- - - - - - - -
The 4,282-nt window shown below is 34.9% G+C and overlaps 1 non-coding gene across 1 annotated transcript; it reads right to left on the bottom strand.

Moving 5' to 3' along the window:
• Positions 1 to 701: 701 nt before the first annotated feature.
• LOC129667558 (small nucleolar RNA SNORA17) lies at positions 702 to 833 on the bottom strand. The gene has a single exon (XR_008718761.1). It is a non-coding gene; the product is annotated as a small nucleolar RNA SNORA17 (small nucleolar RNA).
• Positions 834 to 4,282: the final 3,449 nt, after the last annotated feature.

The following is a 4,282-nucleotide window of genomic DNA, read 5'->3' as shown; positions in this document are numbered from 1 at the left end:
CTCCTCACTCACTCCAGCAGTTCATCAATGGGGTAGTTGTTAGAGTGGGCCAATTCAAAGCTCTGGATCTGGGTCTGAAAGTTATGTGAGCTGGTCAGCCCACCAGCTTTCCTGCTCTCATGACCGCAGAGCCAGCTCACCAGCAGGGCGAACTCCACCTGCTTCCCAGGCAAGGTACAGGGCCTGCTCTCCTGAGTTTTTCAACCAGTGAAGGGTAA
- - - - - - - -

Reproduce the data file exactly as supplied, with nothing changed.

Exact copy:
The 4,282-nt window shown below is 34.9% G+C and overlaps 1 non-coding gene across 1 annotated transcript; it reads right to left on the bottom strand.

Moving 5' to 3' along the window:
• Positions 1 to 701: 701 nt before the first annotated feature.
• LOC129667558 (small nucleolar RNA SNORA17) lies at positions 702 to 833 on the bottom strand. The gene has a single exon (XR_008718761.1). It is a non-coding gene; the product is annotated as a small nucleolar RNA SNORA17 (small nucleolar RNA).
• Positions 834 to 4,282: the final 3,449 nt, after the last annotated feature.

The following is a 4,282-nucleotide window of genomic DNA, read 5'->3' as shown; positions in this document are numbered from 1 at the left end:
CTCCTCACTCACTCCAGCAGTTCATCAATGGGGTAGTTGTTAGAGTGGGCCAATTCAAAGCTCTGGATCTGGGTCTGAAAGTTATGTGAGCTGGTCAGCCCACCAGCTTTCCTGCTCTCATGACCGCAGAGCCAGCTCACCAGCAGGGCGAACTCCACCTGCTTCCCAGGCAAGGTACAGGGCCTGCTCTCCTGAGTTTTTCAACCAGTGAAGGGTAA